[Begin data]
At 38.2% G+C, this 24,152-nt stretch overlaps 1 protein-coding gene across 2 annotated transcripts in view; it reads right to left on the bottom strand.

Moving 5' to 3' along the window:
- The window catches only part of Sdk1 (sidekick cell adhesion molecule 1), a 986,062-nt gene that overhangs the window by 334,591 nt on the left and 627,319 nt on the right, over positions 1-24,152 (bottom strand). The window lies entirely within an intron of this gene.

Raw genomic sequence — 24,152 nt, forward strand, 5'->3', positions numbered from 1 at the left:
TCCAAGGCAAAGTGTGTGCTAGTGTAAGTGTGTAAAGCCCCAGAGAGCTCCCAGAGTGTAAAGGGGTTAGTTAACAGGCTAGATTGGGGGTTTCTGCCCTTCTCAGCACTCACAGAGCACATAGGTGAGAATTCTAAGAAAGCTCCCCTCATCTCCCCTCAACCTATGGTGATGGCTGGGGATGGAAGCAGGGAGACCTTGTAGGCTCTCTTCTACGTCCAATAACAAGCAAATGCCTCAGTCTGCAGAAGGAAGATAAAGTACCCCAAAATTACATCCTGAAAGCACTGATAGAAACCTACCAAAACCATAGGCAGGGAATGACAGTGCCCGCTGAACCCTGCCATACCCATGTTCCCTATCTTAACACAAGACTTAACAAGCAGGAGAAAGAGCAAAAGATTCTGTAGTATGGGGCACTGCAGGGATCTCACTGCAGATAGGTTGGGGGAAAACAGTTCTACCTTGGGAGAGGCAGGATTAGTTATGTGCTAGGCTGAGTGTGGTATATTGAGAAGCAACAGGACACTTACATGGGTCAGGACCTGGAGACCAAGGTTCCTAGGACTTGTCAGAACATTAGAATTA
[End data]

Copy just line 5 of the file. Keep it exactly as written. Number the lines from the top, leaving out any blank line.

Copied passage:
TCCAAGGCAAAGTGTGTGCTAGTGTAAGTGTGTAAAGCCCCAGAGAGCTCCCAGAGTGTAAAGGGGTTAGTTAACAGGCTAGATTGGGGGTTTCTGCCCTTCTCAGCACTCACAGAGCACATAGGTGAGAATTCTAAGAAAGCTCCCCTCATCTCCCCTCAACCTATGGTGATGGCTGGGGATGGAAGCAGGGAGACCTTGTAGGCTCTCTTCTACGTCCAATAACAAGCAAATGCCTCAGTCTGCAGAAGGAAGATAAAGTACCCCAAAATTACATCCTGAAAGCACTGATAGAAACCTACCAAAACCATAGGCAGGGAATGACAGTGCCCGCTGAACCCTGCCATACCCATGTTCCCTATCTTAACACAAGACTTAACAAGCAGGAGAAAGAGCAAAAGATTCTGTAGTATGGGGCACTGCAGGGATCTCACTGCAGATAGGTTGGGGGAAAACAGTTCTACCTTGGGAGAGGCAGGATTAGTTATGTGCTAGGCTGAGTGTGGTATATTGAGAAGCAACAGGACACTTACATGGGTCAGGACCTGGAGACCAAGGTTCCTAGGACTTGTCAGAACATTAGAATTA